With 25 years of experience in the Navy, the most recent deployment for Commander Master Chief Eric Kinnaman was certainly not his first rodeo.
“It’s (aircraft) carrier life," Kinnaman said. "Five thousand people, all your best friends, tight living quarters -- it’s a lot of fun. Most exciting job in the world.”
But for all the fun and excitement, sailors also face hardships like months away from friends and family. Tightened restrictions because of the COVID-19 pandemic increased some of the hardships.
One example is a policy that no one leave and then return to their ship over fears the sailor could have contracted the novel coronavirus while away.
Kinnaman says he and other leaders evaluated sailors' circumstances on a case-by-case basis, but there were instances in which a sailor who had lost a loved back home could not join family members in mourning.
“To tell them that they can’t go home, that they can’t go back and go to funerals and stuff like that because of the outbreak and travel restrictions -- it’s hard," he said. "But it’s part of the job. "Kinnaman was deployed over the spring when the pandemic began.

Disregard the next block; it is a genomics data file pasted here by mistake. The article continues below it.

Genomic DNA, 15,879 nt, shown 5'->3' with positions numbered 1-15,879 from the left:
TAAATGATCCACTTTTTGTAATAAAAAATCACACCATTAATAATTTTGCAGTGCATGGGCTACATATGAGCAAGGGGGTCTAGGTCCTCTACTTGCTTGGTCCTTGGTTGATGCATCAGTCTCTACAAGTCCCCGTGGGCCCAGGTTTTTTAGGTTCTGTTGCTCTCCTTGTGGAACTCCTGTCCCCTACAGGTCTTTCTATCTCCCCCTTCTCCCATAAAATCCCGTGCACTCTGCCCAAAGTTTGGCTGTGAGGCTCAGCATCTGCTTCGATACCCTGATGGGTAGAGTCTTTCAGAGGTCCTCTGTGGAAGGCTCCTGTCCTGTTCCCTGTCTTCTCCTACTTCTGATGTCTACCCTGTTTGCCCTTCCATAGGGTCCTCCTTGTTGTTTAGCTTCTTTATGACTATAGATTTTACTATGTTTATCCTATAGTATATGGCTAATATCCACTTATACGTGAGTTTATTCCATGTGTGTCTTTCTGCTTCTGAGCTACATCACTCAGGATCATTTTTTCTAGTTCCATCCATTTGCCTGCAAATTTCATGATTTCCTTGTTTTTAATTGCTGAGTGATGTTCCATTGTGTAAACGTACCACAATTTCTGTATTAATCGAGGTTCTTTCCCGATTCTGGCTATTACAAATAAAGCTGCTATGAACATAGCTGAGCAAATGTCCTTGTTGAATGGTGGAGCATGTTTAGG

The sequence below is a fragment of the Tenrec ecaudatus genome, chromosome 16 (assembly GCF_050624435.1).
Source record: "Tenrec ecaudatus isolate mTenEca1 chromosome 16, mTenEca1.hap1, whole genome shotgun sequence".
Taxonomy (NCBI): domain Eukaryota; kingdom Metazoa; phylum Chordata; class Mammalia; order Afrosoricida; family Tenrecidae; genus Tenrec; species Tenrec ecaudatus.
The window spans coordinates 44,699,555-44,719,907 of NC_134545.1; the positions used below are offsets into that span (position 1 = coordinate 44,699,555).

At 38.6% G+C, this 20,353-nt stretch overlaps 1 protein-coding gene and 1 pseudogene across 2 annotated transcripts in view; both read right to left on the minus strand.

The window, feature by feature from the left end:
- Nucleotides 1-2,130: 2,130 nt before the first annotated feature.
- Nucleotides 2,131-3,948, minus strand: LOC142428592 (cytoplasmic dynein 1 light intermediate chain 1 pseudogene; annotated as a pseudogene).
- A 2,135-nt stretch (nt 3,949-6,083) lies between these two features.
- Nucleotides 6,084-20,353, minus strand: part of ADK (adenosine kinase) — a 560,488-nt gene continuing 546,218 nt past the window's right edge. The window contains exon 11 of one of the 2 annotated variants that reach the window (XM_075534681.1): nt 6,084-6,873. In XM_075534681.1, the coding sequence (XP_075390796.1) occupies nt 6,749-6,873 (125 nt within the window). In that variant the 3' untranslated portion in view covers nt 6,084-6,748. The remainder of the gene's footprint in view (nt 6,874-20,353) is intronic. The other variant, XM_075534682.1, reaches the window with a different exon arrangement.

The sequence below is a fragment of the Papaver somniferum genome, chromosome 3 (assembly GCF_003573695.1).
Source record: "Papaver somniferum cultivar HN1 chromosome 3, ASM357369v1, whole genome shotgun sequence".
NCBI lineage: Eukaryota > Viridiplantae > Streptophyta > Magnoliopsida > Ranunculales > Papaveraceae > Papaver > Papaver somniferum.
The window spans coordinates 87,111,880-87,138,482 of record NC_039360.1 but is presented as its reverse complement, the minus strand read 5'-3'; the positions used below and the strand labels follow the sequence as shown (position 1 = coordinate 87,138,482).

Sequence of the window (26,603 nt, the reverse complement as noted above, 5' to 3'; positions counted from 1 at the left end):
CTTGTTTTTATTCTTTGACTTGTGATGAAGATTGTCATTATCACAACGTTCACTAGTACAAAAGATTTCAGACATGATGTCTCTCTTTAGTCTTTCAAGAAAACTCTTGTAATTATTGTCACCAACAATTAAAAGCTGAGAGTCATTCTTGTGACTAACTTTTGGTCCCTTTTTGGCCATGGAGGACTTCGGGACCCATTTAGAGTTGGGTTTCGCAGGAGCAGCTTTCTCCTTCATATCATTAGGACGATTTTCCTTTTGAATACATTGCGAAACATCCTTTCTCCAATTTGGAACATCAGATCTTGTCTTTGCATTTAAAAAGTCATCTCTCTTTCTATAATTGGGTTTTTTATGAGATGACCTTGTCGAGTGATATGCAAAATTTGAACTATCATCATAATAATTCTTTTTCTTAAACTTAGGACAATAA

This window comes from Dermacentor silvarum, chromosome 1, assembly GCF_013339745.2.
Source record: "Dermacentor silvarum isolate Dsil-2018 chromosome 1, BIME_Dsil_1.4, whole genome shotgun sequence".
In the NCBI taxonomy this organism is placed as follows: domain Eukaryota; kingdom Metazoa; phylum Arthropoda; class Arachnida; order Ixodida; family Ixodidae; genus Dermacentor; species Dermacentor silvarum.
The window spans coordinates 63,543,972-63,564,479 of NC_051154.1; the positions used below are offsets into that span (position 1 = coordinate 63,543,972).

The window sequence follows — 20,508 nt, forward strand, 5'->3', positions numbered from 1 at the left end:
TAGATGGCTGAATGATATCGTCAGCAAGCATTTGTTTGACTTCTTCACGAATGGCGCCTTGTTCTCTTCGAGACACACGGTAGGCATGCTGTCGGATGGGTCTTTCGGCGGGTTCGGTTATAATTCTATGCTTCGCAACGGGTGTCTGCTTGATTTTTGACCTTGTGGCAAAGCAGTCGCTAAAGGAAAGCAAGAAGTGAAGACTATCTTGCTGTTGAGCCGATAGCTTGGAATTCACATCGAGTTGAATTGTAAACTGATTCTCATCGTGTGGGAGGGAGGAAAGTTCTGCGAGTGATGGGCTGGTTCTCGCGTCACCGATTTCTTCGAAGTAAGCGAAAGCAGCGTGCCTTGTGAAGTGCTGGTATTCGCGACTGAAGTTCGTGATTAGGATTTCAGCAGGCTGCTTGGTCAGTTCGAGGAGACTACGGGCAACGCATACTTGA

He thanks cell phone companies and wireless providers for helping the sailors on his ship communicate with their families to make sure they were safe.
The messages he received from his wife and two kids back in Corpus Christi helped ease his concerns as his deployment neared its end in July." That really helped a lot coming back knowing I was coming back to someone who had taken the precautions, so where we’d be safe.”
Kinnaman is also thankful for his community's support of the military like the hundreds of American flags placed along Ocean Drive this week in honor of Veterans Day on Wednesday.
Two women, who have strong military ties, spoke fondly of the flags as they visited Ropes Park Monday.
“It’s wonderful. It really is," Eileen Hosephros said. "It gave me goosebumps when I was walking here the other day.”
"Happy Veterans Day, and God bless you all," Marlene Nagy said.